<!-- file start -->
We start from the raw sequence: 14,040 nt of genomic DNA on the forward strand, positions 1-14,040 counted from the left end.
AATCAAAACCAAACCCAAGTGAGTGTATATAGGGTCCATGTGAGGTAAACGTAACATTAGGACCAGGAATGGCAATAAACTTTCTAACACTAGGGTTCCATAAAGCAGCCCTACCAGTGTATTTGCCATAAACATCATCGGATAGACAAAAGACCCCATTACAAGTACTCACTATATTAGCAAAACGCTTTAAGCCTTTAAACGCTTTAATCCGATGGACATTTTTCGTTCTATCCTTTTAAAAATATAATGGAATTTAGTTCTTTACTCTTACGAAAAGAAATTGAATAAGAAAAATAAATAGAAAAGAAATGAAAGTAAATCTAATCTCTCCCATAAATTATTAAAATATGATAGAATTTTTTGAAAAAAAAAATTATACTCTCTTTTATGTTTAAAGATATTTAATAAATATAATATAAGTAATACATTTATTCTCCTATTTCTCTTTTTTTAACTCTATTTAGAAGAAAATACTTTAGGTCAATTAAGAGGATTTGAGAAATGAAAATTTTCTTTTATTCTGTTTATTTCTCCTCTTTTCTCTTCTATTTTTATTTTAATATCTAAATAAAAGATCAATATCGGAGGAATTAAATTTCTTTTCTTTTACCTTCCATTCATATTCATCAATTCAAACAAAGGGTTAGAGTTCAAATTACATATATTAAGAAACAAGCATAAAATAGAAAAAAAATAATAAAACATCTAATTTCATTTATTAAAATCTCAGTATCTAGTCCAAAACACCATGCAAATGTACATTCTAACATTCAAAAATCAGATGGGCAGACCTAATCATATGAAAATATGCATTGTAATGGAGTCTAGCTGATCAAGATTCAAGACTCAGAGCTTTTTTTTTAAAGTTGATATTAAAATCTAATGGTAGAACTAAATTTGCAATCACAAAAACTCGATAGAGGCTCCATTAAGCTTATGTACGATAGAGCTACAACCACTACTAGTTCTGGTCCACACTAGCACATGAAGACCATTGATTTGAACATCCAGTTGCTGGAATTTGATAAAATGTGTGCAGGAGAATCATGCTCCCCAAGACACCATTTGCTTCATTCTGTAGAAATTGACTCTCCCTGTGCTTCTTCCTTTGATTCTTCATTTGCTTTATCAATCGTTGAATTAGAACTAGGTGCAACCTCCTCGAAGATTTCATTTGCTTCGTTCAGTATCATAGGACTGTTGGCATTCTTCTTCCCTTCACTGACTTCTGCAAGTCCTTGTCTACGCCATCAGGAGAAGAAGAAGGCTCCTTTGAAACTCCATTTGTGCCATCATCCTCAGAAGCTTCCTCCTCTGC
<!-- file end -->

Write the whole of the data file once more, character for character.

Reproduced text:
We start from the raw sequence: 14,040 nt of genomic DNA on the forward strand, positions 1-14,040 counted from the left end.
AATCAAAACCAAACCCAAGTGAGTGTATATAGGGTCCATGTGAGGTAAACGTAACATTAGGACCAGGAATGGCAATAAACTTTCTAACACTAGGGTTCCATAAAGCAGCCCTACCAGTGTATTTGCCATAAACATCATCGGATAGACAAAAGACCCCATTACAAGTACTCACTATATTAGCAAAACGCTTTAAGCCTTTAAACGCTTTAATCCGATGGACATTTTTCGTTCTATCCTTTTAAAAATATAATGGAATTTAGTTCTTTACTCTTACGAAAAGAAATTGAATAAGAAAAATAAATAGAAAAGAAATGAAAGTAAATCTAATCTCTCCCATAAATTATTAAAATATGATAGAATTTTTTGAAAAAAAAAATTATACTCTCTTTTATGTTTAAAGATATTTAATAAATATAATATAAGTAATACATTTATTCTCCTATTTCTCTTTTTTTAACTCTATTTAGAAGAAAATACTTTAGGTCAATTAAGAGGATTTGAGAAATGAAAATTTTCTTTTATTCTGTTTATTTCTCCTCTTTTCTCTTCTATTTTTATTTTAATATCTAAATAAAAGATCAATATCGGAGGAATTAAATTTCTTTTCTTTTACCTTCCATTCATATTCATCAATTCAAACAAAGGGTTAGAGTTCAAATTACATATATTAAGAAACAAGCATAAAATAGAAAAAAAATAATAAAACATCTAATTTCATTTATTAAAATCTCAGTATCTAGTCCAAAACACCATGCAAATGTACATTCTAACATTCAAAAATCAGATGGGCAGACCTAATCATATGAAAATATGCATTGTAATGGAGTCTAGCTGATCAAGATTCAAGACTCAGAGCTTTTTTTTTAAAGTTGATATTAAAATCTAATGGTAGAACTAAATTTGCAATCACAAAAACTCGATAGAGGCTCCATTAAGCTTATGTACGATAGAGCTACAACCACTACTAGTTCTGGTCCACACTAGCACATGAAGACCATTGATTTGAACATCCAGTTGCTGGAATTTGATAAAATGTGTGCAGGAGAATCATGCTCCCCAAGACACCATTTGCTTCATTCTGTAGAAATTGACTCTCCCTGTGCTTCTTCCTTTGATTCTTCATTTGCTTTATCAATCGTTGAATTAGAACTAGGTGCAACCTCCTCGAAGATTTCATTTGCTTCGTTCAGTATCATAGGACTGTTGGCATTCTTCTTCCCTTCACTGACTTCTGCAAGTCCTTGTCTACGCCATCAGGAGAAGAAGAAGGCTCCTTTGAAACTCCATTTGTGCCATCATCCTCAGAAGCTTCCTCCTCTGC